An MEP of the far-right party Jobbik defended himself this week after being “outed” as having Jewish ancestry. Csanád Szegedi gave an interview to the Jobbik newspaper Barikád in which the 29-year-old nationalist denied there was any tension between him and Jobbik leader Gábor Vona. He stressed his Hungarian folk credentials and said he was still adjusting to what he claims is the “news” that his maternal grandmother was Jewish and survived deportation to Auschwitz in 1944.
Shocked and mocked
“A hundred years ago there were a million Jews living in Hungary, who considered themselves Hungarian, and one cannot say that there was a problem with all of them,” Szegedi told the newspaper, apparently without irony. “I’m not saying I wasn’t shocked by this new information, and it will probably take some time for me to come to terms with these events.”
Cyberspace was, unsurprisingly, awash with mockery of Szegedi, whose party is known for its anti-semitic rhetoric. “If my grandmother was named Magdolna Klein and I knew she had been transported to Auschwitz, I might just have suspected the possibility of my having Jewish roots,” one commentator wrote on the right-wing blog mandiner.hu.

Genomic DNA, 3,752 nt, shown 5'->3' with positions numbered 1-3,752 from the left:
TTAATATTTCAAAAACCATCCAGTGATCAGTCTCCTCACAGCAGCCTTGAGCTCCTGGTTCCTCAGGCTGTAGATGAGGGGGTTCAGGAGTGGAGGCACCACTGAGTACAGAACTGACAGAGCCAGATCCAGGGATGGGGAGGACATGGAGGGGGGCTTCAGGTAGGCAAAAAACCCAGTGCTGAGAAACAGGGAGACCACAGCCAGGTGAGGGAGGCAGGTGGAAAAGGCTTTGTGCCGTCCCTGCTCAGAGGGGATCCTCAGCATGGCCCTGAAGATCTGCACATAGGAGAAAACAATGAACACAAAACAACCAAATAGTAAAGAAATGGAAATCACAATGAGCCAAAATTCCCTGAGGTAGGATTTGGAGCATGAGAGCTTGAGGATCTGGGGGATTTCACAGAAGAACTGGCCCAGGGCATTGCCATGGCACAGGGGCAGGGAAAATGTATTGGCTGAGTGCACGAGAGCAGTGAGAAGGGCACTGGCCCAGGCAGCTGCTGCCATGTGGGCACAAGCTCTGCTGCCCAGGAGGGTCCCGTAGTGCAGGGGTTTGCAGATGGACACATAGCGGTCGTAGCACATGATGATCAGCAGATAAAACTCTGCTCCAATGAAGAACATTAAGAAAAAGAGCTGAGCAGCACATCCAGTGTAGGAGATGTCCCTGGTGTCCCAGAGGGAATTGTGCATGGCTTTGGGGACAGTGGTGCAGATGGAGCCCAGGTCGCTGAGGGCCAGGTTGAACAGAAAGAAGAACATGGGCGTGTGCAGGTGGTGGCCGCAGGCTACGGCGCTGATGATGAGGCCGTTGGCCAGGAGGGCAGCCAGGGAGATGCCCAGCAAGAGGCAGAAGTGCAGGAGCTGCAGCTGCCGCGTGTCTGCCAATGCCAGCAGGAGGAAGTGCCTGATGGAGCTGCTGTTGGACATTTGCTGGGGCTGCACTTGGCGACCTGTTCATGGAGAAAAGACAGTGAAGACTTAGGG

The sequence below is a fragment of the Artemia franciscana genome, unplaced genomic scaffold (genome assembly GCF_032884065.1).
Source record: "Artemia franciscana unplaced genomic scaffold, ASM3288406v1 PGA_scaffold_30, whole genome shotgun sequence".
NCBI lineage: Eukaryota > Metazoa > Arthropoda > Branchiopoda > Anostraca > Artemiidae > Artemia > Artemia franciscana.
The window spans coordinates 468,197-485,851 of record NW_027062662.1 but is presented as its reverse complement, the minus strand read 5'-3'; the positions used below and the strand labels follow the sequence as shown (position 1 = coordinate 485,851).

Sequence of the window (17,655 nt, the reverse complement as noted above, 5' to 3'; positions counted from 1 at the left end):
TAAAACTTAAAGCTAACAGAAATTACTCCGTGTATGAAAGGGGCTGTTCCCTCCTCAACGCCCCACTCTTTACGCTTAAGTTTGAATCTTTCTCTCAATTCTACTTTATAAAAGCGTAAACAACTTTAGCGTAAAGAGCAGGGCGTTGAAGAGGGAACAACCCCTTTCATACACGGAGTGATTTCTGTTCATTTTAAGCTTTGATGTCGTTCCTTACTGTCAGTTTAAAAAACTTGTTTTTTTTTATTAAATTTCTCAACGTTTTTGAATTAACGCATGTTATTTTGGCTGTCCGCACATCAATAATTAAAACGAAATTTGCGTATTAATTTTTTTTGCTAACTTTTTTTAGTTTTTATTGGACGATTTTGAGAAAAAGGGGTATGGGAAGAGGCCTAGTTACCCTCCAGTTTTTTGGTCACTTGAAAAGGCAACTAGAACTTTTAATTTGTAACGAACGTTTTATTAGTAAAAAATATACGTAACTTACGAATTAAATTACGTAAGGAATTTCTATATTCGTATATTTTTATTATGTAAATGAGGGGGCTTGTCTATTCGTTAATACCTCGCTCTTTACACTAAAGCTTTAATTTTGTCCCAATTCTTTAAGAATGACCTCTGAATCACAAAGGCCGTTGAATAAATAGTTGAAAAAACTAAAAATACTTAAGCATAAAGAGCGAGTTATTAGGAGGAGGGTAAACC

Vona said in a Wednesday television interview that he still had confidence in Szegedi, who had just been elected as branch leader of the Jobbik stronghold of Borsod County.
Szegedi landed his job in Brussels in 2009 after a surprisingly strong showing by Jobbik in the EU elections. He became notorious for wearing the uniform of the outlawed paramilitary Magyar Gárda (Hungarian Guard) in the European Parliament (pictured above). His stated ambition is to see Hungary regain territory lost after the First World War, and he once called for the setting up of interment camps to isolate Roma families.